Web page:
The genes they want to replace aren't the kind most people think of, which are found in the nucleus of cells and influence traits such as eye color and height. Rather, these genes reside outside the nucleus in energy-producing structures called mitochondria. These genes are passed along only by mothers, not fathers.

“...,to wit”

Since: Jun 09

Location hidden

#75089 Oct 24, 2012
Part II

About 1 in every 5,000 children inherits a disease caused by defective mitochondrial genes. The defects can cause many rare diseases with a host of symptoms, including strokes, epilepsy, dementia, blindness, deafness, kidney failure and heart disease.

The new technique, if approved someday for routine use, would allow a woman to give birth to a baby who inherits her nucleus DNA but not her mitochondrial DNA. Here's how it would work:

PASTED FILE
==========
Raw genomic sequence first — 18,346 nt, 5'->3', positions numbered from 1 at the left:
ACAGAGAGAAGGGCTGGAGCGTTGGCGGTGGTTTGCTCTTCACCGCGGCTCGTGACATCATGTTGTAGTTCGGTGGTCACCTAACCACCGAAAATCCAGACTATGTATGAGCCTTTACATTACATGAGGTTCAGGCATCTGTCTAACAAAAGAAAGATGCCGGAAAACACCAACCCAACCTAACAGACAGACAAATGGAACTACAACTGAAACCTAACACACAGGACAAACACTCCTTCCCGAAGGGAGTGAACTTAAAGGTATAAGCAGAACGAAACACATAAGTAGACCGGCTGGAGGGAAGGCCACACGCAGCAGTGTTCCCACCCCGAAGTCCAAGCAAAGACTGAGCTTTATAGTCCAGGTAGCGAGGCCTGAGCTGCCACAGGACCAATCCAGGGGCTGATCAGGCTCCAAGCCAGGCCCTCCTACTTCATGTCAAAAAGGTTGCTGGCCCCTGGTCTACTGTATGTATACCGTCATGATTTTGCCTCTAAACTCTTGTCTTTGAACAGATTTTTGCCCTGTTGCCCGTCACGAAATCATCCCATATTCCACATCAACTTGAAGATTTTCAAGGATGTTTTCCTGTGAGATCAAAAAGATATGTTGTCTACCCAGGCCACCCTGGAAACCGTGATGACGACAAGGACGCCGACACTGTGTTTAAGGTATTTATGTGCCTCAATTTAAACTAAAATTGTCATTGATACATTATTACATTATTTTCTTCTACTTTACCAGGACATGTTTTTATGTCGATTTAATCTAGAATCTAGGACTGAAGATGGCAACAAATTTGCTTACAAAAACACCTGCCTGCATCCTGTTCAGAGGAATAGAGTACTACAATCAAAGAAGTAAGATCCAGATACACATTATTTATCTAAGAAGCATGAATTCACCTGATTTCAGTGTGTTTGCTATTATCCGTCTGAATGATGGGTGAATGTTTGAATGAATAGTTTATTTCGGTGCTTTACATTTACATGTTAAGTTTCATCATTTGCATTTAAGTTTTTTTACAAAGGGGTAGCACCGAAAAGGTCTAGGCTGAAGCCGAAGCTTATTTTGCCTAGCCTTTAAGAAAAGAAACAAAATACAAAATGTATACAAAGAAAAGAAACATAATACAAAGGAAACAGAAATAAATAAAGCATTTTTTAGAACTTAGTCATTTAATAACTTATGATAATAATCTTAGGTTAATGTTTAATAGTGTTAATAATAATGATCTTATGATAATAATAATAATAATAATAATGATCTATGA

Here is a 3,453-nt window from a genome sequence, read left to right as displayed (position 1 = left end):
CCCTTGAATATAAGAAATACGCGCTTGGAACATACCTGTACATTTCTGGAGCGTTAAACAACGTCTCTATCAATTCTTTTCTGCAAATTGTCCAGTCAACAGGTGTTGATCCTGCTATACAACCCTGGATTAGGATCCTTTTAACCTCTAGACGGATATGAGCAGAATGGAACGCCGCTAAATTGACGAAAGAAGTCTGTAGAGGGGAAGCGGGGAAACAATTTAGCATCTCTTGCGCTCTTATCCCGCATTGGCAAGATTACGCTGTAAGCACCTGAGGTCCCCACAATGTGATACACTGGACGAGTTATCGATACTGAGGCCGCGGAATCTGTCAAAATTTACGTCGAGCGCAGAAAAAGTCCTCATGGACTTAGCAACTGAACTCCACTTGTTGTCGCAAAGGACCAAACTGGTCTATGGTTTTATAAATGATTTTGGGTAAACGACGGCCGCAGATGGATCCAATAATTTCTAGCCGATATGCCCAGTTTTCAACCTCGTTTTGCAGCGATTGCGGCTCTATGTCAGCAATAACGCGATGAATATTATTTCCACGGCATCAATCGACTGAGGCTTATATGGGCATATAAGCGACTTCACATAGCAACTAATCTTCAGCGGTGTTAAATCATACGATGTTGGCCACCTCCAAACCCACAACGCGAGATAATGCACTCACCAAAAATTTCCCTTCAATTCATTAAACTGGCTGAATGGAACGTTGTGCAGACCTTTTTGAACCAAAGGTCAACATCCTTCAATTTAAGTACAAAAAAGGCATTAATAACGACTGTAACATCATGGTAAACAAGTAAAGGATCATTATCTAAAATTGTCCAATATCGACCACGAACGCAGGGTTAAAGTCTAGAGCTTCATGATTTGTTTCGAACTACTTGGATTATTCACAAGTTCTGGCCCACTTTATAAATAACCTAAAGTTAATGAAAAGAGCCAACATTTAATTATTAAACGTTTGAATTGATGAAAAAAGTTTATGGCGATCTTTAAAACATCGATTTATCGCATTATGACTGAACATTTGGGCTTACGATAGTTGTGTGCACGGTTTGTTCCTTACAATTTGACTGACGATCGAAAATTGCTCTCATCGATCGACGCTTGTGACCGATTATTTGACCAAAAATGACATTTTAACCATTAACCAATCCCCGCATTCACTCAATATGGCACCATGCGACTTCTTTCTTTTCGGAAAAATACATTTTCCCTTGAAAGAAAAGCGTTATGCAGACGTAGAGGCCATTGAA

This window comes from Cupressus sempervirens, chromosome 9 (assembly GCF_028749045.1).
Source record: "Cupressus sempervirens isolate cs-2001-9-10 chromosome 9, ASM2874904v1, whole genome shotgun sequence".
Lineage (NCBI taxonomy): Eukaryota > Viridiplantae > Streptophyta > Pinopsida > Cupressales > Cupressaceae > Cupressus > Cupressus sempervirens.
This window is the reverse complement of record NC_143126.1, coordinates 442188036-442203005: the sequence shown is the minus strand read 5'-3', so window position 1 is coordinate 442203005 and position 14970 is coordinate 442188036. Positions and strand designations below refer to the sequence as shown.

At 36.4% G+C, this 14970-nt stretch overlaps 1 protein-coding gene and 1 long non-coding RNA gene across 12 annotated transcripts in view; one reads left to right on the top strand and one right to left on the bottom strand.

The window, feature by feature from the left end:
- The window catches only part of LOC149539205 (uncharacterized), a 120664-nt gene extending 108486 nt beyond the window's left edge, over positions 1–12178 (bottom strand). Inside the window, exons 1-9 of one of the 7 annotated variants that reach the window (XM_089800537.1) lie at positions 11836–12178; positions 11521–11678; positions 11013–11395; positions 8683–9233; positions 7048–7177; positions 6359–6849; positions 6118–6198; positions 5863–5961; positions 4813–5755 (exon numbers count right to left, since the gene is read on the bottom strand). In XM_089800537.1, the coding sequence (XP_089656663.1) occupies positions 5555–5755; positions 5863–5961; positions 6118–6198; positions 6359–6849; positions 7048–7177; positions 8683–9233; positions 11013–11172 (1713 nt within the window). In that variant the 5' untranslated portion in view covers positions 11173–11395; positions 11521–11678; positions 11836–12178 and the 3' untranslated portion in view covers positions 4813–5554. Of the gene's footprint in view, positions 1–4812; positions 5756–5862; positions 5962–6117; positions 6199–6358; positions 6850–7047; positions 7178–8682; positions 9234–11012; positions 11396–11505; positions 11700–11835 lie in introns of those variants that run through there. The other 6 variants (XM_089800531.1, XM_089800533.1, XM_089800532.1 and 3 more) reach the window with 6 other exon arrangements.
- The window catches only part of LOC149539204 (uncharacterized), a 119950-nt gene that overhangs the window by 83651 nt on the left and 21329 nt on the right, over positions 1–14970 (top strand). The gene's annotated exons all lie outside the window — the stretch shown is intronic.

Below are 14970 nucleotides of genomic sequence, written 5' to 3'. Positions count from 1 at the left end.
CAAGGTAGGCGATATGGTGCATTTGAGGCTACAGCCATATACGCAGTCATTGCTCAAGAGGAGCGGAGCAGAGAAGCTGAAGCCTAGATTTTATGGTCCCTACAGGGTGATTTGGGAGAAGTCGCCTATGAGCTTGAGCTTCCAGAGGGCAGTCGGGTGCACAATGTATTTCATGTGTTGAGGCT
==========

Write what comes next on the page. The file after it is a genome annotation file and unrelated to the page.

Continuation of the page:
Doctors would need unfertilized eggs from the patient and a healthy donor. They would remove the nucleus DNA from the donor eggs and replace it with nucleus DNA from the patient's eggs. So, they would end up with eggs that have the prospective mother's nucleus DNA, but the donor's healthy mitochondrial DNA.

In a report published online Wednesday by the journal Nature, Shoukhrat Mitalipov and others at OHSU report transplanting nucleus DNA into 64 unfertilized eggs from healthy donors. After fertilization, 13 eggs showed normal development and went on to form early embryos.

The researchers also reported that four monkeys born in 2009 from eggs that had DNA transplants remain healthy, giving some assurance on safety.